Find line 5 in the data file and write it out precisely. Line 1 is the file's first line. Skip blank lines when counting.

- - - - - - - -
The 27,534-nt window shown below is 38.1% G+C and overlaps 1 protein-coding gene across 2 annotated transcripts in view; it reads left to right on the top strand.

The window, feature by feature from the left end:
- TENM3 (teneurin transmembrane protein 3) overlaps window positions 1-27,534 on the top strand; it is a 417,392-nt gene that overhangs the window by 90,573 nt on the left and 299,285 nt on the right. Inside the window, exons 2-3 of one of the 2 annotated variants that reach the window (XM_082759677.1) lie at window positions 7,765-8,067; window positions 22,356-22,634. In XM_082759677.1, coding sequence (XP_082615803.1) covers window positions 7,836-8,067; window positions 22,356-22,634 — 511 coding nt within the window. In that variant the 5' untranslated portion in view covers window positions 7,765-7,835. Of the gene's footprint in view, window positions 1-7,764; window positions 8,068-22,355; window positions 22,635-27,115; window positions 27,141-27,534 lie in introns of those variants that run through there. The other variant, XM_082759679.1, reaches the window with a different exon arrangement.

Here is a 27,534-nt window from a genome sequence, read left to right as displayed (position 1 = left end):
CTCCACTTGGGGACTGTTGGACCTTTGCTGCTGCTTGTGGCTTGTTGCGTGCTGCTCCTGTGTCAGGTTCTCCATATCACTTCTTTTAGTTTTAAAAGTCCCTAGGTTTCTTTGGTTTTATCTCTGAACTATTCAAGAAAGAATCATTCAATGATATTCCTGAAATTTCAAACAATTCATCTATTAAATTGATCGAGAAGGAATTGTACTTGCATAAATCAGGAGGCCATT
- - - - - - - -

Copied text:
CTCCACTTGGGGACTGTTGGACCTTTGCTGCTGCTTGTGGCTTGTTGCGTGCTGCTCCTGTGTCAGGTTCTCCATATCACTTCTTTTAGTTTTAAAAGTCCCTAGGTTTCTTTGGTTTTATCTCTGAACTATTCAAGAAAGAATCATTCAATGATATTCCTGAAATTTCAAACAATTCATCTATTAAATTGATCGAGAAGGAATTGTACTTGCATAAATCAGGAGGCCATT